The biggest difference between Suboxone and Methadone is that Suboxone can be prescribed by most doctors and can be taken at home. However, most people beginning Suboxone treatment will be monitored by their physician to ensure their safety and the proper use of the medication.

Treatment with Suboxone can range between 6 months to a year depending on the severity and the progress of treatment. As with Methadone, ceasing to take Suboxone should only be done as directed by your doctor through medication management/tapering.

Side Effects of Suboxone and Methadone

As with many medications, there is the possibility for various side-effects to present themselves while taking Suboxone or Methadone. Below is a list of potential side effects you may experience while taking these medications.

Side Effects of Methadone

Side effects of taking Methadone can affect both the body and the mind. These side effects can range from mild to severe. If you experience any of the following symptoms while taking the medication, seek medical attention.

  • Sleepiness, weariness
  • Dry mouth
  • Dizziness or lightheadedness
  • Difficulty urinating
  • Nausea, vomiting
  • Lack of, increased sexual desire

The list below is severe adverse reactions to Methadone. If you experience one or more of these symptoms, seek immediate medical attention:

  • Difficulty breathing, respiratory depression
  • Fainting, decreased motor skills
  • Hives or skin rash
  • Facial swelling or swelling of the mouth or throat
  • Chest pain
  • Rapid heartbeat, heart palpitations
  • Hallucinations or confusion

Side Effects of Suboxone

Suboxone can also present potentially dangerous side-effects. Common side effects of Suboxone use include:

  • Abdominal pain or nausea
  • Headache
  • Constipation
  • Vomiting
  • Profuse sweating
  • Insomnia, trouble sleeping
  • Feeling tired or sleepy, drowsiness

Serious side effects of Suboxone may include:

  • Skin irritation: itching, rash, or hives
  • Respiratory depression, difficulty breathing
  • Trouble swallowing, swelling of the throat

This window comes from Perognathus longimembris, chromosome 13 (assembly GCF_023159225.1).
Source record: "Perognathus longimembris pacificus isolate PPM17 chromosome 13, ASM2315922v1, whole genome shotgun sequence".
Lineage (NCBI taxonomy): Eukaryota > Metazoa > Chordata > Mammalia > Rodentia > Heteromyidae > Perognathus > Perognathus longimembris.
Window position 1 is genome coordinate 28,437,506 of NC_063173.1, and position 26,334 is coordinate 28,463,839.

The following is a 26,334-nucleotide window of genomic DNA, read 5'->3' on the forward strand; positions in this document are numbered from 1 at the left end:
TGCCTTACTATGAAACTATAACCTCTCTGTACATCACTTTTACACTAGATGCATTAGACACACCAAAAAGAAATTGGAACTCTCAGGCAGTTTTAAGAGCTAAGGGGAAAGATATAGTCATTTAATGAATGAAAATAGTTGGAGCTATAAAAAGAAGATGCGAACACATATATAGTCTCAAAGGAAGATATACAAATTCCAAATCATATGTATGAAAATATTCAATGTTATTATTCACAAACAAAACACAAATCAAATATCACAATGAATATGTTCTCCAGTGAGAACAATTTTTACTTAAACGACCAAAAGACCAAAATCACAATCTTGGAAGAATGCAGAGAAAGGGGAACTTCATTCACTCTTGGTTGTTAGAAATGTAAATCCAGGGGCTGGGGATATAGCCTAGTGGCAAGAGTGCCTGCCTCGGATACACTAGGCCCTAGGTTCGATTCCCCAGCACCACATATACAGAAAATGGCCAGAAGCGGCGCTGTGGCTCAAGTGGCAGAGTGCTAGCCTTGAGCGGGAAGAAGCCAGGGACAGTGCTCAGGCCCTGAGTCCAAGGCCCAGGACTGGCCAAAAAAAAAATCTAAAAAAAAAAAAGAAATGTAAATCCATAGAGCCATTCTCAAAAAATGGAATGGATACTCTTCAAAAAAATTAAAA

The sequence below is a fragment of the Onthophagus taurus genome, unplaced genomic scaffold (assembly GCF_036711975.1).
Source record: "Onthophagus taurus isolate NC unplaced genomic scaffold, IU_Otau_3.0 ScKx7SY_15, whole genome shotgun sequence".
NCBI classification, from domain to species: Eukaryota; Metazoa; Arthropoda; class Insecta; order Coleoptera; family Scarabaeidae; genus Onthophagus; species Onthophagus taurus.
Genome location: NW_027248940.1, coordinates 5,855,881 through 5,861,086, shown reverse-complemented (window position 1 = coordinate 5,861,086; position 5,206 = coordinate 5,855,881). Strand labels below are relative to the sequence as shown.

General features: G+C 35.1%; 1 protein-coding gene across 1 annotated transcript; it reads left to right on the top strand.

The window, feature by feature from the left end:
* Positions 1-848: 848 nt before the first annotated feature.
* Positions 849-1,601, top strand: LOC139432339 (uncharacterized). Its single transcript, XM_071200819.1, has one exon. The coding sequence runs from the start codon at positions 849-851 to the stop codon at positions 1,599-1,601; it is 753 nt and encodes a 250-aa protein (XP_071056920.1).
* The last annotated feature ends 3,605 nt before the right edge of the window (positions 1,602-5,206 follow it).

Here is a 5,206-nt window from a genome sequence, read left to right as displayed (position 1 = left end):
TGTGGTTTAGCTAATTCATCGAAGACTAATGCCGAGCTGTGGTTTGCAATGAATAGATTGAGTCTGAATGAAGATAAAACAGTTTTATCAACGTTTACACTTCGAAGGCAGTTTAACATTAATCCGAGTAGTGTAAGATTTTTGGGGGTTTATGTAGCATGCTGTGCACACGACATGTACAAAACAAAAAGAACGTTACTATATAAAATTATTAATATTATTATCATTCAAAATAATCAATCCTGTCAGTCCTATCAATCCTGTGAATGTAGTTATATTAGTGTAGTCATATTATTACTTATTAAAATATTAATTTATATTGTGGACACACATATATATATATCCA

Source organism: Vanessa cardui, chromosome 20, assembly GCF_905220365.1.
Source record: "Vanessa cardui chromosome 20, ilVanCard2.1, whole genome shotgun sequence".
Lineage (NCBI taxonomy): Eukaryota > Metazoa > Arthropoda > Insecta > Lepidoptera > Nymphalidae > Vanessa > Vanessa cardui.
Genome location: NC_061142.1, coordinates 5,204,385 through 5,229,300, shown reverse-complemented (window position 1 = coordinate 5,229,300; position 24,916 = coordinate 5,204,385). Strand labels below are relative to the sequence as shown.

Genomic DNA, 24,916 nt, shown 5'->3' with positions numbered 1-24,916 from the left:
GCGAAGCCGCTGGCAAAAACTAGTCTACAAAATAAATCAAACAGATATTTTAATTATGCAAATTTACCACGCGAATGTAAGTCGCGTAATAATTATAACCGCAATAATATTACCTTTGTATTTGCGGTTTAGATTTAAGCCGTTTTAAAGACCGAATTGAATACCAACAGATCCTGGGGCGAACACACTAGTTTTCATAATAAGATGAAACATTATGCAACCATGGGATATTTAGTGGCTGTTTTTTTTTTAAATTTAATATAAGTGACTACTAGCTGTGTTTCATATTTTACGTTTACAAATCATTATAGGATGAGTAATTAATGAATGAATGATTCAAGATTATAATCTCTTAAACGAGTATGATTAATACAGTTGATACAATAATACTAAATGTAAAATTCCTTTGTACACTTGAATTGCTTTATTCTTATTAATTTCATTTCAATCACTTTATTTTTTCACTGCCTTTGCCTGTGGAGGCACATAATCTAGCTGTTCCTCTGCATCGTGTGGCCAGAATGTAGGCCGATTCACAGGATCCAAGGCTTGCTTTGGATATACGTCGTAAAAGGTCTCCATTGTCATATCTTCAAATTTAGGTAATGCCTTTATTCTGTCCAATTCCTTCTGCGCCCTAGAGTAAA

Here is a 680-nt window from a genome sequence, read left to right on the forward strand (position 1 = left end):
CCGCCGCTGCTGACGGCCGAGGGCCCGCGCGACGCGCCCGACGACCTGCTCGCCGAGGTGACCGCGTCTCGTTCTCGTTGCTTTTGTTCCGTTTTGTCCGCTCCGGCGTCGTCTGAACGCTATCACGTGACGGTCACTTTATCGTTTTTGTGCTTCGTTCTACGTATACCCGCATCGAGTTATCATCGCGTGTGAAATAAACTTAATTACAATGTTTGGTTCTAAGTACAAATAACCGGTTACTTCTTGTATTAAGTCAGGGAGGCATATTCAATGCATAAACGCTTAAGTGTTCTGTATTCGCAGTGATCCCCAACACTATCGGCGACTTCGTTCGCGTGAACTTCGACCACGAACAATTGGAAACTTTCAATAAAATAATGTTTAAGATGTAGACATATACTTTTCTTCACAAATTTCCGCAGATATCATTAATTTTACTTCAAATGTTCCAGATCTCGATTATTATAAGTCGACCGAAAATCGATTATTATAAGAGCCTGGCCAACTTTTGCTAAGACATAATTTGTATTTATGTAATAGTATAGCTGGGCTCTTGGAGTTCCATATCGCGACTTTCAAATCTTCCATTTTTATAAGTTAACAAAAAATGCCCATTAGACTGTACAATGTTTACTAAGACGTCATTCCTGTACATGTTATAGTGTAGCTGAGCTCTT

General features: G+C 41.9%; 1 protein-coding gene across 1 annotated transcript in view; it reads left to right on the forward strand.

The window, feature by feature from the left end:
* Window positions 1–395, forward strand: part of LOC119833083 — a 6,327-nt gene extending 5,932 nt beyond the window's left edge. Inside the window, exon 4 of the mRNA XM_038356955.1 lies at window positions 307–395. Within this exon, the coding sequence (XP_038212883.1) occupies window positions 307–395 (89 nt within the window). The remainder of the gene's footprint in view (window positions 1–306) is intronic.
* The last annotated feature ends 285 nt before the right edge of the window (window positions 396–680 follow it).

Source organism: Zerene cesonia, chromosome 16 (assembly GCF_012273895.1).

• Unusual bleeding, bruising of the skin
  • Extreme drowsiness and muscular fatigue
  • Flu-like symptoms
  • Constant, extreme stomach pain
  • Discoloration of the skin or eyes

Misuse of Suboxone can be fatal. Only take Suboxone as directed by your doctor.

Potential for Abuse: Suboxone vs Methadone

Methadone and Suboxone both have the potential to be misused. Although the likelihood of either medication resulting in addiction is uncommon, especially if administered as part of a monitored MAT program.

Suboxone is the less likely medication to be abused. Buprenorphine has a limited effect on the brain, resulting in a weaker dopamine spike that may encourage misuse. Naloxone also discourages any euphoric effect Buprenorphine may have on the patient. In most cases, Suboxone is considered the safer alternative to Methadone in MAT programs as it is less addictive and is classified as a Schedule III drug by the DEA, meaning it has a mild to low rate of abuse.

Methadone, on the other hand, acts as a full opioid agonist. Thus, it has a greater impact on the patient’s brain which can cause the patient to be more vulnerable to physical dependence and abuse. Methadone is classified as a Schedule II medication by the DEA and has a high potential for misuse.

In 2016, the CDC released a report that revealed just how likely Methadone abuse is. Between the years 2002 and 2006 the US saw an increase of nearly 22% in Methadone related deaths. This increase has only differed by 6% over the past few years. Although Methadone has shown to be an effective treatment option for addiction, there are nearly 5,000 deaths per year due to Methadone abuse.

Opioid Addiction Treatment

MAT treatment is a viable option for treating those with an opioid dependence issue. There are currently MAT programs that still use both Methadone and Suboxone in their programs. But, which one is right for you? Below we address the differences between Methadone and Suboxone treatment options.

Treatment with Methadone

Methadone treatment for opioid addiction is currently only available for those enrolled in an MAT program at a Methadone Clinic or other addiction treatment facility. The drug can only be prescribed by a licensed physician and acts as an element in intensive inpatient treatment.

If your condition stabilizes and treatment can be reduced to an outpatient program, your doctor may allow for the prescription to be taken at home, but will likely still be monitored through recurring appointments.

Treatment with Suboxone

A Suboxone treatment program does not alway require you to take part in MAT. Being prescribed the medication will not require a particular doctor or physician. However, beginning treatment may require close monitoring during your opioid treatment.

Freedom Now is a Suboxone Clinic which utilizes the drug as a part of our detoxification and withdrawal prevention services. If you are interested in pursuing MAT with Suboxone, contact us today to learn more about our opioid addiction services.